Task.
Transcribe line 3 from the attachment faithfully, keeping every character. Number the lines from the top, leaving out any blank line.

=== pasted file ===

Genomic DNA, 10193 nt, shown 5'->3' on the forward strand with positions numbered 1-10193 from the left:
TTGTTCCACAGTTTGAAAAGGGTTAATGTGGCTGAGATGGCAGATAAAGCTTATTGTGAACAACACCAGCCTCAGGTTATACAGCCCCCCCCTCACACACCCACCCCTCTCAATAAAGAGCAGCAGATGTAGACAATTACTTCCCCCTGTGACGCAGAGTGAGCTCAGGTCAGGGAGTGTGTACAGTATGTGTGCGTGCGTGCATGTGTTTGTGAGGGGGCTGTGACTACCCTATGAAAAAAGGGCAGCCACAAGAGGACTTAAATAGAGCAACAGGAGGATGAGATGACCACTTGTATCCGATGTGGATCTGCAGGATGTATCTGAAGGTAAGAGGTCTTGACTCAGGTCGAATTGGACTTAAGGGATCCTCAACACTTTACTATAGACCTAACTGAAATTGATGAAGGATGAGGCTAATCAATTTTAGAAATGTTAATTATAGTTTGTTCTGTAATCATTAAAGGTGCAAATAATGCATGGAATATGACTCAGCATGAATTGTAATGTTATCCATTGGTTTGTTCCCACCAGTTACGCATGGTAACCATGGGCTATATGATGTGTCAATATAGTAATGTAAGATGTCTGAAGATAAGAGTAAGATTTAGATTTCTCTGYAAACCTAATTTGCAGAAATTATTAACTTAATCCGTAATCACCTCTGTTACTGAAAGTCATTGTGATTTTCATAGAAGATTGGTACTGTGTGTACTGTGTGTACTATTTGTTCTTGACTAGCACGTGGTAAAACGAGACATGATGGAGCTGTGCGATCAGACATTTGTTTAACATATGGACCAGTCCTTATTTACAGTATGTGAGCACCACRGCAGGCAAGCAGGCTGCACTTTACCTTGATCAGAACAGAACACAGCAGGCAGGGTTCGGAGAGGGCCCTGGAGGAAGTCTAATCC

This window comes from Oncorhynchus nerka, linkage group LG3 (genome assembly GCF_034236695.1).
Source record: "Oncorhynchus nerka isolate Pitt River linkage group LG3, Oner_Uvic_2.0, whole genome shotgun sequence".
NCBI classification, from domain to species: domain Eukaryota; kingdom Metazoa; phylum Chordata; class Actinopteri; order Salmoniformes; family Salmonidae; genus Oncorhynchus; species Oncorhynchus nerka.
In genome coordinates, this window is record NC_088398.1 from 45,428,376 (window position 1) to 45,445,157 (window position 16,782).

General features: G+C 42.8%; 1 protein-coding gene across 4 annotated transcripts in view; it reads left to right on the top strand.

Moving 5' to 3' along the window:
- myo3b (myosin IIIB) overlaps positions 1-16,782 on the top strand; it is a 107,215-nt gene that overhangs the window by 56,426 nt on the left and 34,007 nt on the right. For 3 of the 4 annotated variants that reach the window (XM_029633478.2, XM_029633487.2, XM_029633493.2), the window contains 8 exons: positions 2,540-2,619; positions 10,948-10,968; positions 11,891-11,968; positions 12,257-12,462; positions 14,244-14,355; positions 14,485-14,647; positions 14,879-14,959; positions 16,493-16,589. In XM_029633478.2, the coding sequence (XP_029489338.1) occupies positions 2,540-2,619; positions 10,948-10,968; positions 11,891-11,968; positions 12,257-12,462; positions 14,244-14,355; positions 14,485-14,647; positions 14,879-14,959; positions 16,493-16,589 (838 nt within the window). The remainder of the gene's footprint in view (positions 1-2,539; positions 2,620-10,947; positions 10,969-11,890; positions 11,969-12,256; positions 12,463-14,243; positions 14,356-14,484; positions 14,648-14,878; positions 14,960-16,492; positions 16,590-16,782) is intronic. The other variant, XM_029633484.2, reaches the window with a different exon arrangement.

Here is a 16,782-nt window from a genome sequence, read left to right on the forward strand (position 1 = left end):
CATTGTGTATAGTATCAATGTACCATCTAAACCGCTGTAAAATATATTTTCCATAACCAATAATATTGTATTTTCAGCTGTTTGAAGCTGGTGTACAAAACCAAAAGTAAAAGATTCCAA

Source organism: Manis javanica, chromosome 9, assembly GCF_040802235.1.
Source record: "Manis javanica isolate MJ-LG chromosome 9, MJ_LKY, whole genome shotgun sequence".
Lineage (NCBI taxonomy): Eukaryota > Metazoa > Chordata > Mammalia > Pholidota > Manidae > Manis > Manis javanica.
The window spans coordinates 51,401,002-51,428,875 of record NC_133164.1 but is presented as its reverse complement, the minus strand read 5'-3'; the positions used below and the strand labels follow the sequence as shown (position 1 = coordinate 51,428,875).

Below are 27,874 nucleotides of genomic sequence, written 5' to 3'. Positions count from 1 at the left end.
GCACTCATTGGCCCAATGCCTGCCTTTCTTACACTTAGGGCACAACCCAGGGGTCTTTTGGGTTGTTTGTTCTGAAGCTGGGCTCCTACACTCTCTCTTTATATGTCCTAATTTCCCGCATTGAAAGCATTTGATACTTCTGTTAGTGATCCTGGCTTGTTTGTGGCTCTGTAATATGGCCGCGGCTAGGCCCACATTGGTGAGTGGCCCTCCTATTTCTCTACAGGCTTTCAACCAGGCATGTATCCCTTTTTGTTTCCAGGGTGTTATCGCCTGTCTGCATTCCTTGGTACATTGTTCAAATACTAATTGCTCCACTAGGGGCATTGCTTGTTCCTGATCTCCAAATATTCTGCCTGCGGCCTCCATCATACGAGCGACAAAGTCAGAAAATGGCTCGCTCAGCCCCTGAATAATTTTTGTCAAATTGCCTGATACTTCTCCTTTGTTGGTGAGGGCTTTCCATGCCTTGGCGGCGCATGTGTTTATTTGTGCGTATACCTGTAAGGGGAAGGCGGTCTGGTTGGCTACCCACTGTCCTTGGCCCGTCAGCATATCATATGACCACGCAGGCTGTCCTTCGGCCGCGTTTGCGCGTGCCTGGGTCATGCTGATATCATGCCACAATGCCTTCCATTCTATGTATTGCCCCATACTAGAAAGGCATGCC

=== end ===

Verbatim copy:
This window comes from Oncorhynchus nerka, linkage group LG3 (genome assembly GCF_034236695.1).